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Education and training

March assessment for provisionally registered pharmacists to go ahead as planned, regulator says

The General Pharmaceutical Council has confirmed that the delayed summer 2020 preregistration assessment for provisionally registered pharmacists is still set to go ahead in March 2021.


Source: Thomas Koch /

The Royal Pharmaceutical Society supports the assessment taking place in March 2021, but has called for flexibility to allow candidates to sit the examination remotely if they wish

The pharmacy regulator has said it expects that the delayed summer 2020 preregistration assessment for provisionally registered pharmacists, scheduled for 17 and 18 March 2021, will go ahead as planned.

In a statement published on 8 January 2021, the General Pharmaceutical Council (GPhC) said that Pearson Vue — the provider of the sites where the assessment will take place — “has confirmed their centres will remain open for essential healthcare examinations such as the registration assessment even if we are still in national lockdowns in March”.

The regulator is “very aware of the significant stress and pressures that candidates have experienced during the pandemic”, it said.

But it added that it considers the assessment to be an “essential step towards full registration” and that it was “not feasible to introduce alternative routes to registration for provisionally registered pharmacists that would uphold standards, protect patient safety and be fair to all candidates”.

The GPhC emphasised that candidates had the option to sit the exam in summer 2021 if they felt that they were not “fit to sit” it in March. It added that candidates may decide that they are not fit to sit because of the “impact that the pandemic has had on their health and wellbeing, or on their ability to prepare adequately for the assessment because of pressures at work or caring responsibilities at home”.

Provisional registration will continue until the summer, it confirmed.

The British Pharmaceutical Students’ Association (BPSA) said that, while it supports the decision to hold a registration assessment sitting in March 2021, provisional registrants who choose to sit in March should not be removed from the provisional register if they fail the assessment.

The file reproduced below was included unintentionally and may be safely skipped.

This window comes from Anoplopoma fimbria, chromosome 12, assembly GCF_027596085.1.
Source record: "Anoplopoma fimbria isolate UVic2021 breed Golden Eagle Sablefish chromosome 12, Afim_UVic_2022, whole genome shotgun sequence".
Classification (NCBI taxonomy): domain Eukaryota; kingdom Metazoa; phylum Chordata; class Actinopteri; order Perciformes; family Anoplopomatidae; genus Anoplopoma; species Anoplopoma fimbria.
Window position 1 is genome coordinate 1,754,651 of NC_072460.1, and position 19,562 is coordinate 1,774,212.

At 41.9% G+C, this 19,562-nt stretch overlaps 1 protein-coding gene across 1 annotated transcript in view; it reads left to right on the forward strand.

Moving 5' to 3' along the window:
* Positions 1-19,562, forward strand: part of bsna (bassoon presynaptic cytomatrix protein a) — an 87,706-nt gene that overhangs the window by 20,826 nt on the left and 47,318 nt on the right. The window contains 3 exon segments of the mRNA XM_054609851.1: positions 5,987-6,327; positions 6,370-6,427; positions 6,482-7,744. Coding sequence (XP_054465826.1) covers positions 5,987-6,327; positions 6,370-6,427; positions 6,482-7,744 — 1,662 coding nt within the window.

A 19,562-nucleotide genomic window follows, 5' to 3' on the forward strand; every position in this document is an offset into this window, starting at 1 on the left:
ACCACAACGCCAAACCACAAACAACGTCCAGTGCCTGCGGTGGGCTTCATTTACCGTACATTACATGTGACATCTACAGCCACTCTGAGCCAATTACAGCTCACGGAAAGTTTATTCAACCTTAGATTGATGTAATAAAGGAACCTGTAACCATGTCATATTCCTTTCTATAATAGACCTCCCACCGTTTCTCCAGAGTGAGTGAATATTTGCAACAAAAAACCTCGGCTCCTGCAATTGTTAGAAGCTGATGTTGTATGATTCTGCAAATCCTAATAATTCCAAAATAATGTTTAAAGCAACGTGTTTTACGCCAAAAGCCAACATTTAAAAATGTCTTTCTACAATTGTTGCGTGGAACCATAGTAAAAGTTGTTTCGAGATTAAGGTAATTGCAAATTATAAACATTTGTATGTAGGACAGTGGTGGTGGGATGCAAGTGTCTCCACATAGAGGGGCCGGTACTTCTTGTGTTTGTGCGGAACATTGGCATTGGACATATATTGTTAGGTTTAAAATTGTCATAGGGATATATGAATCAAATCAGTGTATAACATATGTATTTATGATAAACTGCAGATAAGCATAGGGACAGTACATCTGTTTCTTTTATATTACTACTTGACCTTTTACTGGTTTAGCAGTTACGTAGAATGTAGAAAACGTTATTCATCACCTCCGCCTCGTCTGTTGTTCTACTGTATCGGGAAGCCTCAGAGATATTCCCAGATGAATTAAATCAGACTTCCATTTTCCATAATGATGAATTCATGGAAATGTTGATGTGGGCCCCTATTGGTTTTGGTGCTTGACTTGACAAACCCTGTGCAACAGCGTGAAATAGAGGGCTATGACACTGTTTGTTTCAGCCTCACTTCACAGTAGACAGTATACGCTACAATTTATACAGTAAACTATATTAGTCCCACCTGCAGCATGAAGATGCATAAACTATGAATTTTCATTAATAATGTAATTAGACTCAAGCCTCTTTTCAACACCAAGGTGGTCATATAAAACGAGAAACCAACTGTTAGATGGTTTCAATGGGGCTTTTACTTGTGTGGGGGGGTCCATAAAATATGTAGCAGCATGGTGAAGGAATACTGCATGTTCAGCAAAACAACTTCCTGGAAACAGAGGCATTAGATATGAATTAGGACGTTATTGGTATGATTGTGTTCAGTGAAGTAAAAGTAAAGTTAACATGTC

“Sitting an assessment under such tough conditions and in a new environment and setting is certain to lead to competent pharmacists falling below the required standard on the day,” it said.

The BPSA also called for the provisional register to be extended past July 2021, and to continue for at least six months “post-pandemic” to “ensure each candidate can have adequate preparation time without the current additional pressures”.

On 8 January 2020, the Royal Pharmaceutical Society (RPS) said that it believes the March assessment should take place, but with flexibility for candidates to choose to sit the examination remotely, outside of a physical assessment centre, if they prefer.

The RPS went on to say that the regulator should “urgently consider additional routes to full registration” for provisionally registered pharmacists who have spent several months working in positions of professional responsibility. It added that current circumstances “warrant the GPhC requesting an extraordinary change to the law to allow this to happen”.

The Society added that it had heard from provisional registrants who had been unable to take annual or study leave, and others who have additional caring responsibilities that has “left them unable to prepare for the examination”.

Citation: The Pharmaceutical Journal DOI: 10.1211/PJ.2021.20208733

Readers' comments (1)

  • I feel it is ridiculous to expect provisionally registered pharmacists to travel to examination centres putting themselves and others at risk. We are being encouraged to stay local to avoid the spread of disease. The fact that we are medically trained makes it a joke if we are ignoring this very important advice from the chief medical officer and our government. I registered as a pharmacist before the pre-reg exam existed. I am not suggesting that it be abolished but I think this year could be an exception just like GCSEs and A levels. We should revert back to the old system where tutors advised if you were fit to practice and hence register. Surely this would be a sensible decision as many of them have been practising as pharmacists anyway.

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